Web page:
Library & Special Collections
The Alice Phelan Sullivan Library was one of the first libraries established in the city of San Francisco.
The library collection is particularly rich in books and documents that chronicle the Spanish and Mexican eras, pioneer travels overland and around the Horn, the Gold Rush and later mining ventures, urbanization and the construction of the railroads, and biographical information on early Pioneers and other people in California history. By 1855, The Society had established an acquisition fund and began offering its reading room visitors the New York Herald, Punch, and a selection of popular novels while also acquiring materials pertaining to the early history of the state.
From a collection of 600 books in 1860, the library grew to house 3,000 volumes by 1878, including many seminal works relating to the state’s early history. Most of the books were lost in the earthquake and fire of 1906, but irreplaceable manuscripts like the Sutter diary and The Society’s institutional records that had been kept separately in a vault survived the disaster. After 1906, The Society rebuilt the collection so that it now numbers over 7,000 books and 20,000 manuscripts and archival items (maps, periodicals and other printed ephemera). There are also over 2,500 maps from the 19th and early 20th century in the collection.
A few major collectors have made significant contributions to the Library’s holdings. Some examples include the Charles B. Turrill collection of books, manuscripts, and photographs, the Sherman Music collection of sheet music, programs, and playbills, and manuscript collections such as the Jacob Rink Snyder papers, the Jacob Primer Leese Papers, the Cooper-Molera papers, and the Patterson Mining collection. All are important primary resources in the documentation of the state’s history. The collection is also notably strong in overland and ships’ diaries, many of them donated by Pioneer families. A few highlights of the collection are the New Helvetia diary of John Sutter describing the discovery of gold, the diary of Peter Decker that recounts his overland journey from Ohio and the early Yosemite valley, and the beautiful publication Voyage pittoresque autour du monde (Paris, 1822) with hand-colored lithographs by Louis Choris.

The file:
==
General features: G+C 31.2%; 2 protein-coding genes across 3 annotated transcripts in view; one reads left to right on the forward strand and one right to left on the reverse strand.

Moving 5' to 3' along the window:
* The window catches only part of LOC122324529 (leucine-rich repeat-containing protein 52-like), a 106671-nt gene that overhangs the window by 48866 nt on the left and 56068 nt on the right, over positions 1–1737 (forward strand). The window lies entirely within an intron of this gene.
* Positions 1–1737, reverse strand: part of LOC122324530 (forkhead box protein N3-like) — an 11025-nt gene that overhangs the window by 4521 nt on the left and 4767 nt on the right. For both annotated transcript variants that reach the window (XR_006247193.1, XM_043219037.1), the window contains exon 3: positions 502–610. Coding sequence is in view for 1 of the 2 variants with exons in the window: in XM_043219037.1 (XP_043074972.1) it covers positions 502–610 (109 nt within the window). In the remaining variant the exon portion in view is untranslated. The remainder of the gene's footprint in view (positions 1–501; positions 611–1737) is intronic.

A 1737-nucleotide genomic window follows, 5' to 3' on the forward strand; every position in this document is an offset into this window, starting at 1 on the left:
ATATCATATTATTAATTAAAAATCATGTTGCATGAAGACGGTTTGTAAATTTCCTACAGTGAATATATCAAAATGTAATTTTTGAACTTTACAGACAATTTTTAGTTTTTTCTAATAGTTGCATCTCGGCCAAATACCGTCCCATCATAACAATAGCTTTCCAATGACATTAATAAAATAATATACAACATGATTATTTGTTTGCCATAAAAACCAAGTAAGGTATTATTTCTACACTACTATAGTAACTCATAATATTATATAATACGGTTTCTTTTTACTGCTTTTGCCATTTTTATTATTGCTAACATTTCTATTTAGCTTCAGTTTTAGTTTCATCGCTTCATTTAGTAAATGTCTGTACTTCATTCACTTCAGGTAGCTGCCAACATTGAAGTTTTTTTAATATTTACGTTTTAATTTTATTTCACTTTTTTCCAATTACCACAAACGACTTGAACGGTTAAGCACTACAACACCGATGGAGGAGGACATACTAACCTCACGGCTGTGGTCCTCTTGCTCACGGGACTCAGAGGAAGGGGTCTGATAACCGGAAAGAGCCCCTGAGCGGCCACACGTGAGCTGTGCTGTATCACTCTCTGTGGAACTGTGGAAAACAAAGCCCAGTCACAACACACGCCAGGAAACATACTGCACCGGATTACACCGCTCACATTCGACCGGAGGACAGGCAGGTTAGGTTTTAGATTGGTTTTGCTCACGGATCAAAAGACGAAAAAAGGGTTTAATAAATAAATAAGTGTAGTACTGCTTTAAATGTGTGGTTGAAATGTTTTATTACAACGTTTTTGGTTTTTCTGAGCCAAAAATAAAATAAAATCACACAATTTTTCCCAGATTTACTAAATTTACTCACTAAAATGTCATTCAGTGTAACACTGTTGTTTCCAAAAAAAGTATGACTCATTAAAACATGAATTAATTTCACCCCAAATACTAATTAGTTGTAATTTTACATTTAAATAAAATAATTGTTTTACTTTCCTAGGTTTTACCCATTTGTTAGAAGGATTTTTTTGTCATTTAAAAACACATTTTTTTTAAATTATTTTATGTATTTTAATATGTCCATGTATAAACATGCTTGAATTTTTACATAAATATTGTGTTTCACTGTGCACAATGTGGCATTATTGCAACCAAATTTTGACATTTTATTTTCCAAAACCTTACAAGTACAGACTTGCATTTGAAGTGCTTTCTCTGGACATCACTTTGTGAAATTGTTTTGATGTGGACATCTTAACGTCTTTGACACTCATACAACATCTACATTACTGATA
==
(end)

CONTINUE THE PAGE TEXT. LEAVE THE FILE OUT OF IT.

Interested in donating to our Collections?
We are always seeking to enhance our collection! All items offered for donation must fit within our collections guidelines and will be vetted and processed by our Collections Committee.
For further information, contact our Collections Manager Lauren Menzies.
Books & Manuscripts
The book collection spans from the 17th century through the present and includes published accounts of overland and ship journeys, city directories, biographies, state publications, periodicals and newspapers. Early explorations, railroad publications, 1906 earthquake and reference works round out the collection.
Manuscripts include diaries of early pioneers (written on both wagon trains and aboard ship), letters, ledgers, business records, and legal records. A sampling of the Californians represented in our collection includes: John A. Sutter, Thomas Starr King, Jacob R. Snyder, Jacob P. Leese, James H. Lick, John Charles Fremont, Charles Kimball as well as the Cooper-Molera Papers and the Patterson Mining Collection of mine records, correspondence and maps. Our scrapbooks also contain valuable manuscript material.
Our collection also includes the Autobiographies and Reminiscences of some of The Society’s earliest members. In 1900, our founding members were asked to write down their memories of arriving and settling in California. The Autobiographies and Reminiscences provide first-hand accounts of the migration west prior to 1850 and descriptions of life in California up until 1904. Some make mention of the places the settlers came from; all of them describe to some extent the journey out by overland or ship, sometimes via Missouri, a frequent point of departure, and often via Central and South America. They also include information on the industries in which the pioneers worked, among them agriculture, ranching, and mining, as well as observations about contemporary politics, social movements, and the leisure activities of the day.
These recollections were transcribed and bound into eight leather volumes – these rare, first-person accounts of life in early California are digitized and titled The Autobiographies and Reminiscences.